Native American Use of Plants
In addition to utilizing the lakeshore and marsh resources of the Lake Lahontan system surrounding the Santa Rosa Range, Native American people shifted to utilizing the upland resources of the area as the waters of the lake system retreated over the last 10,00 years. Aside from animals, the Native Americans utilized a wide diversity of plants for food and medicinal purposes. These resources are still part of the Paiute and Shoshone-Bannock lifeways today. Steven Pellegrini, a teacher in Yerington, researched and wrote a brief treatise entitled “Thirty Plants Important to Great Basin Indians.” Written in 1993, it provides information about some of the plants used pharmacologically by the Paiute and Shoshone of Nevada. The plants are (by common English name): yarrow, wild onion, Indianhemp, big sagebrush, big milkweed, four-winged saltbrush, pincushion flower, Morman tea, California buckwheat, peanut butter plant, seaside heliotrope, winterfat, biscuitroot, stickleaf, blazing star, coyote tobacco, Indian ricegrass, daggerpod, singleleaf pinyon pine, English plantain, indigo or smokebush, bitterbrush, golden currant, wild or woods rose, curly dock, coyote willow, purple sage, greasewood, globemallow, prince's plume and cattail. Pharmacological results of laboratory tests reveal that the plants utilized by the Native peoples cover a wide range of physical problems common to all humans. Some of the illnesses alleviated, improved or aided by native medicinal plants were: coughs, colds, bronchitis, sore throat, eye problems, insectbites and stings, birth, puberty, infections, cuts, burns, lice, various stomach and bowel problems, swellings, contraceptives, skin disorders, and toothaches. An attempt to treat more serious ailments was also undertaken with the assistance of medicinal plants. To combat these more serious situations a number of these plants were even noted to have antiseptic or bactericidal properties.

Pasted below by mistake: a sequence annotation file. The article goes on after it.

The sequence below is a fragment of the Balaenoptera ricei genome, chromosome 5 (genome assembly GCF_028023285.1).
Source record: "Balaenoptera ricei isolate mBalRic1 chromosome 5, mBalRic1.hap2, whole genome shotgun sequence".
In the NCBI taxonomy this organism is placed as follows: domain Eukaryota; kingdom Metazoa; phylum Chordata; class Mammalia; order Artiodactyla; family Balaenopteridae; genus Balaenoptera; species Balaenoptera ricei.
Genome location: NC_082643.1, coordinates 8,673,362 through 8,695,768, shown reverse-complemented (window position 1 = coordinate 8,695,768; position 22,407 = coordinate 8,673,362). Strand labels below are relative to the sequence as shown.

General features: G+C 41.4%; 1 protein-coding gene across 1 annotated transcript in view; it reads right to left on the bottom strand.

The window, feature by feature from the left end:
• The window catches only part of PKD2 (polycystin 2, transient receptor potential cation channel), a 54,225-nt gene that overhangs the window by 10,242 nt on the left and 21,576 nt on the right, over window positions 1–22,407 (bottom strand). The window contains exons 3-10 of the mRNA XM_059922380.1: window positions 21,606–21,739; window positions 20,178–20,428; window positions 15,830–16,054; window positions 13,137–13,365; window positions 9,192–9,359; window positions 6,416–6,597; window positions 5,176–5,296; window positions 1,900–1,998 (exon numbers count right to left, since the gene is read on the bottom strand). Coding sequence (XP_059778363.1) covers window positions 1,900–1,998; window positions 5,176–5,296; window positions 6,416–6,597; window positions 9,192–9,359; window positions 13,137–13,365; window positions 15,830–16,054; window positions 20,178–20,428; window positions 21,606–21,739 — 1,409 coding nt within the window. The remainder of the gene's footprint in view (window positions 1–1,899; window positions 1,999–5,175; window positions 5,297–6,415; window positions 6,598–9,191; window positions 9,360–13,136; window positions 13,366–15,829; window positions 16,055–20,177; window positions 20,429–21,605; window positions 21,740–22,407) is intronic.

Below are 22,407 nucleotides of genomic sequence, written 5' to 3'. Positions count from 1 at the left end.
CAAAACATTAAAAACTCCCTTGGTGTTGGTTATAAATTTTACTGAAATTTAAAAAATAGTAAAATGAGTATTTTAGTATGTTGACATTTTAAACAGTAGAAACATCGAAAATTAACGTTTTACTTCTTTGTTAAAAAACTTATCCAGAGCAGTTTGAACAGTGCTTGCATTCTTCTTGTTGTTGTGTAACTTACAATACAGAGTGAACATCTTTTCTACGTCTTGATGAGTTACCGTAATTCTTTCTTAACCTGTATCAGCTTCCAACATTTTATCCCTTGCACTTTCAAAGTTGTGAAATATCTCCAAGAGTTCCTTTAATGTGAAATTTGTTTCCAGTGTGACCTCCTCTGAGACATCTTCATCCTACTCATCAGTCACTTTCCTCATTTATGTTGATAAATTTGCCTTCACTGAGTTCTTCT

The Origin of the Name of the Santa Rosa Range
Many popular sources for information include a misleading and generic reference to the origin of the name of the Santa Rosa Range: “named for Saint Rosa of Lima, who became the first canonized Saint of the New World and was the most popular saint in the Spanish Colonies of America.” (Nevada Place Names, H.S. Carlson 1974.) While this statement about the place name “Santa Rosa” is factually correct, it may be misleading about the origin of the name for the Santa Rosa Range. This "fact" implies a Spanish colonial influence to this region that there is very little evidence for. There is evidence, however, for an indirect Spanish colonial influence for the place name of the “Santa Rosa Range” via the Basque diaspora. In the 1830s, the Spanish Civil War sent many Basque refugees fleeing to Argentina. With the discovery of gold in California in 1848, Basques from Argentina, France, and Spain made their way to California and later followed the gold boom and the demand for the products of sheep operations into Nevada after 1859. The story of Santa Rosa of Lima would have been part of the Argentinian Basque community and would have spread through the larger Nevada Basque community during the mid to late 1800s. Before the name “Santa Rosa Range” first appears on a Rand McNally map dated 1889, the “Santa Rosa Range” is either unnamed or was recorded as the “Cottonwood Range,” as on a U.S. General Land Office map in 1866. This would place the name of the Santa Rosa Range into a timeframe consistent with the arrival of the Basque culture in the Winnemucca and Paradise Valley region of Nevada.